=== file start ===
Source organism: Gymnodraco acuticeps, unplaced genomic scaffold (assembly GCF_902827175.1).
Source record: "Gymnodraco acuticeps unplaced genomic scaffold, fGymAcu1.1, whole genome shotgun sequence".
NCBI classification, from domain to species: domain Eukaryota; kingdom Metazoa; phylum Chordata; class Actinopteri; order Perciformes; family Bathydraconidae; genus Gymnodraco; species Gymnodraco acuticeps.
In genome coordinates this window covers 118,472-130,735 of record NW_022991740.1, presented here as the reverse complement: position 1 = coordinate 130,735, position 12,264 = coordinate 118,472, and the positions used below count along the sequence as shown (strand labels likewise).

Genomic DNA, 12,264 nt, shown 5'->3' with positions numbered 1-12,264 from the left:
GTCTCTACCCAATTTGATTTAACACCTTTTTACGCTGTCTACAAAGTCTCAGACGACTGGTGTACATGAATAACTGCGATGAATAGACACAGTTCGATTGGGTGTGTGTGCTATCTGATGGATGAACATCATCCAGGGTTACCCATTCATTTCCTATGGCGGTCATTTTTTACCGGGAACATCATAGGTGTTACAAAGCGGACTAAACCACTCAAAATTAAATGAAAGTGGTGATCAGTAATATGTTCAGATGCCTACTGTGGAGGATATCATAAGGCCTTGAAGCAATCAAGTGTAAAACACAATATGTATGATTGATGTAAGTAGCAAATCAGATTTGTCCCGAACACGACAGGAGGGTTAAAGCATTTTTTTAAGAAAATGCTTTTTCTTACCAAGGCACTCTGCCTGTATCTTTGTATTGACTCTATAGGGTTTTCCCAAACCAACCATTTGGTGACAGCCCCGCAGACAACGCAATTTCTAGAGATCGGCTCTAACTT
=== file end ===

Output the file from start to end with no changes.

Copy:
Source organism: Gymnodraco acuticeps, unplaced genomic scaffold (assembly GCF_902827175.1).
Source record: "Gymnodraco acuticeps unplaced genomic scaffold, fGymAcu1.1, whole genome shotgun sequence".
NCBI classification, from domain to species: domain Eukaryota; kingdom Metazoa; phylum Chordata; class Actinopteri; order Perciformes; family Bathydraconidae; genus Gymnodraco; species Gymnodraco acuticeps.
In genome coordinates this window covers 118,472-130,735 of record NW_022991740.1, presented here as the reverse complement: position 1 = coordinate 130,735, position 12,264 = coordinate 118,472, and the positions used below count along the sequence as shown (strand labels likewise).

Genomic DNA, 12,264 nt, shown 5'->3' with positions numbered 1-12,264 from the left:
GTCTCTACCCAATTTGATTTAACACCTTTTTACGCTGTCTACAAAGTCTCAGACGACTGGTGTACATGAATAACTGCGATGAATAGACACAGTTCGATTGGGTGTGTGTGCTATCTGATGGATGAACATCATCCAGGGTTACCCATTCATTTCCTATGGCGGTCATTTTTTACCGGGAACATCATAGGTGTTACAAAGCGGACTAAACCACTCAAAATTAAATGAAAGTGGTGATCAGTAATATGTTCAGATGCCTACTGTGGAGGATATCATAAGGCCTTGAAGCAATCAAGTGTAAAACACAATATGTATGATTGATGTAAGTAGCAAATCAGATTTGTCCCGAACACGACAGGAGGGTTAAAGCATTTTTTTAAGAAAATGCTTTTTCTTACCAAGGCACTCTGCCTGTATCTTTGTATTGACTCTATAGGGTTTTCCCAAACCAACCATTTGGTGACAGCCCCGCAGACAACGCAATTTCTAGAGATCGGCTCTAACTT